Estate planning is no longer about just death and death taxes, Seth Kaplan and Josh Goldglantz point out in Financial Advisor magazine. That’s particularly the case with Generation X (those born between the early 1960s and the early 1980s). Just some of the issues Gen Xers have to contemplate, the authors point out, include:
- Protection from potential claims by creditors
- Personal income tax planning
- Access to social media accounts
- Digital assets, including domain names, email accounts, and bitcoins
Technology has everything to do with complicating Gen Xers’ affairs, as “social media have significantly changed the way we live and communicate with others”, Kaplan and Goldglantz add.
Access during the “virtual afterlife”:
- Social media accounts often contain personal messages, photos, videos and other information of an extremely private nature.
- Social media websites have strict privacy policies that bar even family members from having access to the accounts
Determination of assets:
- With so much banking and bill payment happening online, it has become difficult for executors to determine the extent of a person’s assets after he or she dies.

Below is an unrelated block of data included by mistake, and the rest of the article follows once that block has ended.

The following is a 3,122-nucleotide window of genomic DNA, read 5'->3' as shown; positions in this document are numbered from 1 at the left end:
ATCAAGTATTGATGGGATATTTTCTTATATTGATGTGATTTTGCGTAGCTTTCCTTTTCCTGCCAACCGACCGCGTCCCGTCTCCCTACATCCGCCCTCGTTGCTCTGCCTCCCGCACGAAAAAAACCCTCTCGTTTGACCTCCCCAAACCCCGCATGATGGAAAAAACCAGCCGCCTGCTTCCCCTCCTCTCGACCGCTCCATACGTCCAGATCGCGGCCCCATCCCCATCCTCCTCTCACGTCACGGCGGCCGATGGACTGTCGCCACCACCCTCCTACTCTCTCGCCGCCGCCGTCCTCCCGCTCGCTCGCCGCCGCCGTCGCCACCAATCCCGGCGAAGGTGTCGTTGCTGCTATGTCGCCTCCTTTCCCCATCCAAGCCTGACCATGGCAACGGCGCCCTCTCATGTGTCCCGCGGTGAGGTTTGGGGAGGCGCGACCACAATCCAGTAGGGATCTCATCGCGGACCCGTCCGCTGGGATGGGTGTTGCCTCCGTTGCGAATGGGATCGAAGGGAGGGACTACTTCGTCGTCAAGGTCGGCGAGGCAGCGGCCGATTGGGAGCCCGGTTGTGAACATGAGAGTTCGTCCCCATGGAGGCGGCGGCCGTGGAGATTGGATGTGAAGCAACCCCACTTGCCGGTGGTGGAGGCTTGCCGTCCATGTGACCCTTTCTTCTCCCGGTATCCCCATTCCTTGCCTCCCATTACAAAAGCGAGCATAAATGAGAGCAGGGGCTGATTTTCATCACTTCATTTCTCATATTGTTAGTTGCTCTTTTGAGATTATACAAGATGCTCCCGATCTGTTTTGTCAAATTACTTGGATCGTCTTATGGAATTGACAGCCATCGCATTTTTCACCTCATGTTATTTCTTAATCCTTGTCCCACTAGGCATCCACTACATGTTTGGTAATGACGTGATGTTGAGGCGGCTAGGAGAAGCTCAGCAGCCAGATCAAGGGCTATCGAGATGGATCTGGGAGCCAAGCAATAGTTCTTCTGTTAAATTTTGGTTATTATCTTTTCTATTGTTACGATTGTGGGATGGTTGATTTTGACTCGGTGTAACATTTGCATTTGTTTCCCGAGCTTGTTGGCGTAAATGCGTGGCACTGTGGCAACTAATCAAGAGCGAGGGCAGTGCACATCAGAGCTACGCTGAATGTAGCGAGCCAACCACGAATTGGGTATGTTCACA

- Email services have strict user agreements protecting privacy of the accounts
A person may be in possession of far more digital assets than they realize, as this can include everything from music to movies and books purchased over the Internet, say the attorneys of the New York law firm of Connors & Sullivan.
Despite all these unique issues, “Gen X and Millennials often times consider estate planning to be unnecessary, because they believe they do not have enough assets to justify going through the estate planning process,” Courtney Babiak of Illinois’ Peterman Financial Group observes.
Thinking that dying only happens to old people is a stumbling block when trying to get younger folks to think about estate planning, quips Boston Certified Financial Planner Dee Lee. “No generation gets out of this world alive,” she warns.
At Rebecca W. Geyer & Associates, our lawyers advise members of different generations (and often advise several generations within a single family). We’re keenly aware that unique issues face GenXers. We know estate planning for Generation X is no simple matter!
– by Ronnie of the Rebecca W. Geyer blog team